Every quarter for the past 16 quarters, International Business Machines (NYSE:IBM) has reported a year-over-year revenue decline. The company's efforts to transform itself into a cloud and cognitive computing powerhouse have been making progress, but the headline numbers spin a tale of a company in disrepair.

Those numbers don't tell the whole story. Here are three things that investors need to know about IBM.

Image Source: IBM.

The downside of being a global business

IBM derives more than half of its revenue from countries outside the United States. Geographic diversification is a major positive; but a side effect is that changes in currency exchange rates can wreak havoc on IBM's results. Even if IBM grows revenue in a particular market in local currency, translating that revenue into U.S. dollars can transform that growth into a decline.

That's essentially what happened in 2015, when the U.S. dollar strengthened against many foreign currencies. IBM's reported revenue slumped 12% last year, but adjusted for both currency and divestitures of under-performing businesses, revenue fell by just 1%. This large discrepancy has been a trend for quite some time.

Data from IBM quarterly reports.

Currency will continue to have a major negative impact in 2016, in part due to currency hedges that are rolling off. IBM expects its pre-tax profit to be negatively impacted by more than $1 billion in 2016, thanks to currency.

What's the takeaway from all of this? The reported numbers don't reflect IBM's true operational performance. Revenue is declining even on an adjusted basis, but those declines are much smaller than the double-digit drops that made for dire headlines last year.

Part of IBM is growing fast

As a whole, IBM's revenue isn't growing. But the company's strategic imperatives, comprised of a set of businesses in which IBM is investing heavily, are growing rapidly.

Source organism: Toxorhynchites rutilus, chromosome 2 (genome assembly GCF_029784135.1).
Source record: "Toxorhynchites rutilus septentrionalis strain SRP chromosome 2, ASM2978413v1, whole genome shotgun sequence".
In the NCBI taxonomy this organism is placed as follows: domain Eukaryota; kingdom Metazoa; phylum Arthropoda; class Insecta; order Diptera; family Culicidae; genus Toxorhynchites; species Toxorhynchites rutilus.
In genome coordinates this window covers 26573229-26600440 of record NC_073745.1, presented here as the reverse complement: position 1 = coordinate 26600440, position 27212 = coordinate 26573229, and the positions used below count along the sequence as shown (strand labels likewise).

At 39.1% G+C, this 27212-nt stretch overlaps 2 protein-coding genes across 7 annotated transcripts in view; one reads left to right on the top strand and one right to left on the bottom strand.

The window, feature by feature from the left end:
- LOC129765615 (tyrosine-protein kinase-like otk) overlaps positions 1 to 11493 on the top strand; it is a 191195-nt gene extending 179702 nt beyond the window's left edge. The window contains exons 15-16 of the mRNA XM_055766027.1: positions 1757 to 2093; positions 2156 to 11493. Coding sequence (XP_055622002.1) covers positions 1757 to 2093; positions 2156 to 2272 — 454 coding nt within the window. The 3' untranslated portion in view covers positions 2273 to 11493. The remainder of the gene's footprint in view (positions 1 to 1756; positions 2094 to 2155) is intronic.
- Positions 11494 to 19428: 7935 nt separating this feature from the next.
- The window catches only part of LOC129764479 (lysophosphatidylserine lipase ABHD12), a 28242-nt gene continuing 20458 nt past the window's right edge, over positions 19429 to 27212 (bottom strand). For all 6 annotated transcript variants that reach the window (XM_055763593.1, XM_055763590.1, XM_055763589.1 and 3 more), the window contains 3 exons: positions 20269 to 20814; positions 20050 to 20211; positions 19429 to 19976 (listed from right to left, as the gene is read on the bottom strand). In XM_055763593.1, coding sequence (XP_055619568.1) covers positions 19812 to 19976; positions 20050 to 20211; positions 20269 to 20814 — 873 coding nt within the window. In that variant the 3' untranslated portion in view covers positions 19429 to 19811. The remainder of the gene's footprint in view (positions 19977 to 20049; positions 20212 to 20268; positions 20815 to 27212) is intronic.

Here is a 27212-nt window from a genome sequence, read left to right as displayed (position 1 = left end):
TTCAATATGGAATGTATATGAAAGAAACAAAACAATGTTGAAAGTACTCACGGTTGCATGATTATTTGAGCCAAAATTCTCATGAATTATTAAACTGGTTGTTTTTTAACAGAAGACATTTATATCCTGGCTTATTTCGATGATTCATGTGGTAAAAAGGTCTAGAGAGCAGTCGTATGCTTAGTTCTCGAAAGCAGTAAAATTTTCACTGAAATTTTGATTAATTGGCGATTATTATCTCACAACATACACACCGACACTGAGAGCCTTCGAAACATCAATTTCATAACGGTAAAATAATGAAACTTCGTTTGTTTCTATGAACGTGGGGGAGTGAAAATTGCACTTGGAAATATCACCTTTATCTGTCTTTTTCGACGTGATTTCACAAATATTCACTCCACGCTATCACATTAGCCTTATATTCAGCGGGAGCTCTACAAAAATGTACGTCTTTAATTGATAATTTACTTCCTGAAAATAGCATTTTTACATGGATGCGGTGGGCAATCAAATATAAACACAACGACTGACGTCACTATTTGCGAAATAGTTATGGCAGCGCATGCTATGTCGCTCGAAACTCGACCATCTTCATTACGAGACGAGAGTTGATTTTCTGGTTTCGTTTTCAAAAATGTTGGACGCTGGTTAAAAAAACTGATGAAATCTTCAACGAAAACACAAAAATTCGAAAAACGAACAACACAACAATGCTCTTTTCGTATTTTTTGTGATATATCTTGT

During 2015, strategic imperative revenue rose 26%, adjusted for currency, representing 35% of IBM's total revenue. Analytics brought in $18 billion of revenue, up 16%. Mobile revenue of $3 billion more than tripled, security revenue of $2 billion rose 12%, and social revenue of $1 billion jumped 21%. Cloud revenue, which overlaps to a degree with the other categories, grew 57%, to $10 billion.

This rapid growth means that the rest of IBM's business is shrinking. During 2015, revenue from IBM's other businesses, which made up about two-thirds of revenue, declined by 11%. Part of this decline is the result of IBM shifting resources toward high-growth areas. During the past three years, the company has invested, organically or through acquisitions, $6 billion in analytics, $7 billion in cloud computing, and $3 billion in mobile, social, and security.

IBM's long-term goal is to return to low-single-digit revenue growth, mid-single-digit pre-tax income growth, and high-single-digit EPS growth. The company's not there yet, and it may still be a while before strategic-imperative growth counteracts declines elsewhere. But IBM is clearly making progress shifting its business toward high-growth, high-value areas.

The market doesn't think IBM will ever grow again

IBM expects to earn at least $13.50 per share in operating EPS this year, a number that excludes acquisition and retirement-related charges, but includes things like stock-based compensation that many technology companies conveniently leave out. That's down considerably from $14.92 in 2015; but currency is responsible for most of the decline.

Shares of IBM have recovered since hitting new five-year lows during the stock-market plunge of early 2016, but the stock still trades at just 11.3 times IBM's earnings guidance. That valuation is pessimistic, and it assumes that IBM will produce little-to-no growth going forward. For the sake of comparison, the S&P 500 currently sports a PE ratio of roughly 24.

Of course, there's a chance that IBM's transformation fails to reinvigorate growth, dooming the company to permanently depressed earnings. That's the biggest risk investors face with IBM. But a bargain valuation gives investors a sizable margin of safety, and a 3.6% dividend yield is a nice bonus.

This article represents the opinion of the writer, who may disagree with the “official” recommendation position of a Motley Fool premium advisory service. We’re motley! Questioning an investing thesis -- even one of our own -- helps us all think critically about investing and make decisions that help us become smarter, happier, and richer.